As I was walking this morning, I began paying attention to where my attention was going…. Mostly, it was wandering. Looking at the trees, at other people on the path, planning the day, remembering what happened yesterday, contemplating the focus of my blog…
We do this “meandering” a lot, but we are actually focusing on one thing at a time – even though the stream of “things” may be moving pretty fast! (People often talk about multitasking, but the scientific consensus is that the brain can’t actually do that – multitasking is a myth.) This leads to that leads to that other thing… and on it goes. There is a “stream” of moving attention, unless we find ourselves stopping – either by choice/commitment, or because our attention is “drawn” to one particular thing/experience/topic….
Would it be fair to say that our attention tends to wander?
Is it also true that we often tend to avoid certain topics – by choice, or unconsciously?
Becoming aware of our patterns of attention – where we tend to focus and what we tend to avoid – can be a powerful exploration.
Avoiding some areas of attention?
I was talking to my mid-30’s son a couple of days ago and brought up climate change, which is a subject that is drawing my attention these days. I asked if he thinks about it, because many people his age do. He said no, he doesn’t – by choice. It’s just too much.
And yet… some psychology research suggests that it is difficult to focus on what is good in our lives, that our minds tend to keep circling around what is bad, painful, difficult, in the present or the past or both. Rick Hanson, a psychologist, suggests that our brains have a “negativity bias.” Humans, he suggests, have evolved to be fearful — since that helped keep our ancestors alive — so we are very vulnerable to being frightened and even intimidated by threats, both real ones and “paper tigers.” (https://www.rickhanson.net/how-your-brain-makes-you-easily-intimidated/) But he doesn’t leave us there: he has researched and written extensively about the neuroscience of happiness, how we can rewire our brains to “take in the good.”
So what is your pattern of attention?
Variations in Attention Patterns?
Paying attention to what we pay attention to is actually a valuable practice. There are, of course, individual variations – personality style, conditioning, trauma, environmental context, among others. Do some of us tend to focus more on the future, or on the past, and if so, why? If we live alone, there may be familiar patterns. If we spend a lot of time with other people, perhaps that draws our attention in a greater variety of directions. If we have lots of free time on our hands, our patterns of attention may be more fluid than those of someone whose attention is required by challenging situations and tasks. If we practice some form of meditation, does our attention wander less? Do we have more choice of where our attention focuses – and are we more able to rest in what I call an “open awareness” (with no particular focus)?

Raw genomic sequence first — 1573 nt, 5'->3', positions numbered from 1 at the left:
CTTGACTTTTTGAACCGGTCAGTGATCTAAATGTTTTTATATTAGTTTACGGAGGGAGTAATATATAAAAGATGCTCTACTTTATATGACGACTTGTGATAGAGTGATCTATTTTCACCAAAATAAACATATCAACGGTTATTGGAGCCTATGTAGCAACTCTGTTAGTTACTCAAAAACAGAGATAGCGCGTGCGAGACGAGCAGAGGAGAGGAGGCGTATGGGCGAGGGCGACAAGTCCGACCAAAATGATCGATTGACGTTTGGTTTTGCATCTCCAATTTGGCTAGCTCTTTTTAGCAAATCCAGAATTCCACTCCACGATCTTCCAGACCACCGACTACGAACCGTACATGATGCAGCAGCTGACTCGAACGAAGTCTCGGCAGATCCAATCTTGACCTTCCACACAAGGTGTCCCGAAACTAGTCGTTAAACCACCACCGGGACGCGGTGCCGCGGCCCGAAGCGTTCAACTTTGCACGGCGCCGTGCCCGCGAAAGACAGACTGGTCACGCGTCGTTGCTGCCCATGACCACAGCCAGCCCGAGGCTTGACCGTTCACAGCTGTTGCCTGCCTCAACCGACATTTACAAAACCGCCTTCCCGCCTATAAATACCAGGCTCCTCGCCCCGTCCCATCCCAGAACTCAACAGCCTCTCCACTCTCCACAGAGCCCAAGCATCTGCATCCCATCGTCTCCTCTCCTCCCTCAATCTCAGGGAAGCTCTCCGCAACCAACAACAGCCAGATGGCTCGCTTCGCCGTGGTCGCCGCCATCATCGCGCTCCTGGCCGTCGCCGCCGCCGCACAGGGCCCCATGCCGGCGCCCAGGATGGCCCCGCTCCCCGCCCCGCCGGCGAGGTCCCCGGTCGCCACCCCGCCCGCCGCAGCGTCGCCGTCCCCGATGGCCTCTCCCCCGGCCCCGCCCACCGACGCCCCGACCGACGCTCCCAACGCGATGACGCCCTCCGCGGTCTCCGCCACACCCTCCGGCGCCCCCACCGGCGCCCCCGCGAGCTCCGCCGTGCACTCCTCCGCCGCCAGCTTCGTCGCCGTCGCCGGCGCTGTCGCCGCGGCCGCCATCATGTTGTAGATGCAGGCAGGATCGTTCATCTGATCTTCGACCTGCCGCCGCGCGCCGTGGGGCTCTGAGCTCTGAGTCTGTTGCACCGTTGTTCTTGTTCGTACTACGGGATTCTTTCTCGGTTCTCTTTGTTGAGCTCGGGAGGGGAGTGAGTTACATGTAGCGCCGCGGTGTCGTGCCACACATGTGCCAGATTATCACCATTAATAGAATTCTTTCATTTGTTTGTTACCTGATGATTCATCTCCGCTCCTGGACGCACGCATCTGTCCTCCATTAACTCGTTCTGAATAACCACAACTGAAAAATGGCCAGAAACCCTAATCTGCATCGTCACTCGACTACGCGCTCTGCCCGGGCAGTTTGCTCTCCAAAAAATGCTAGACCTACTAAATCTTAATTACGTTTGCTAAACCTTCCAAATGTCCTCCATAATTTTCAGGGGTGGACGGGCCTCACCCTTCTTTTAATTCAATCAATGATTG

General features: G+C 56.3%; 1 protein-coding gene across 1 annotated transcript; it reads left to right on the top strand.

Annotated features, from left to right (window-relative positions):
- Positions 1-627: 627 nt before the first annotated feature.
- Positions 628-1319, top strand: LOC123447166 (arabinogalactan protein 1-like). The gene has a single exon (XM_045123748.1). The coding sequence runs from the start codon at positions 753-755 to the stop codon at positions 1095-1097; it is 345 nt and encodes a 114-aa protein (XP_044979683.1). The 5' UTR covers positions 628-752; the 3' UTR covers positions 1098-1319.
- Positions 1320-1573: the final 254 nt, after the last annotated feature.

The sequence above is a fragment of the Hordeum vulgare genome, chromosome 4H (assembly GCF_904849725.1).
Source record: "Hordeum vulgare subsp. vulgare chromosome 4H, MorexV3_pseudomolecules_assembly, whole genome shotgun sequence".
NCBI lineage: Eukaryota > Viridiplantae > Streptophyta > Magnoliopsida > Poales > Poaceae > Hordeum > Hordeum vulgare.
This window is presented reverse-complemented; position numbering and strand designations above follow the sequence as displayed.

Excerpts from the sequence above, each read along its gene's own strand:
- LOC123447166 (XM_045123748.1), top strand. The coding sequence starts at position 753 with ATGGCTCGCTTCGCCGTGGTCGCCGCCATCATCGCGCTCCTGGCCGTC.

Is it possible that some patterns of attention serve to keep us from wandering too far afield, perhaps from dropping into unfamiliar or frightening territory? As a grief counselor, I know that someone who is grieving tends to be drawn into the landscape of loss. Someone who is facing a life-threatening illness (their own, or that of a loved one) may be preoccupied with what the future holds. Life brings us experiences that we cannot control. But are there areas of life that we intentionally or unconsciously avoid?
The Challenge of Larger Fields of Attention
Do some of us try to steer clear of stressful, frightening thoughts about larger issues and situations which leave us feeling disempowered – political and environmental, for instance? I would say yes. And some of us are more successful at avoiding particular territories than others. So how does this fit with the “negativity bias”? Could there also be a kind of “positivity bias”? Because otherwise “it’s just too much”?
What do we do with our fearful or angry thoughts about these larger contexts? Do we have people we can share them with? They may find their place in spiritual guidance, but so far in my experience, they don’t often become much of a focus in counseling. So far. That absence may also be due to the traditional focus of counseling – on individuals, close relationships, families. What if we clearly invite those larger domains into our field of inquiry, support, and growth?
I don’t have answers at this point – I’m still exploring. But I invite you to ponder your own patterns of attention. Are they mostly automatic? Is it possible to make more conscious choices about what we include in our focus? Why would you expand the scope of your attention?
How do we live in this world?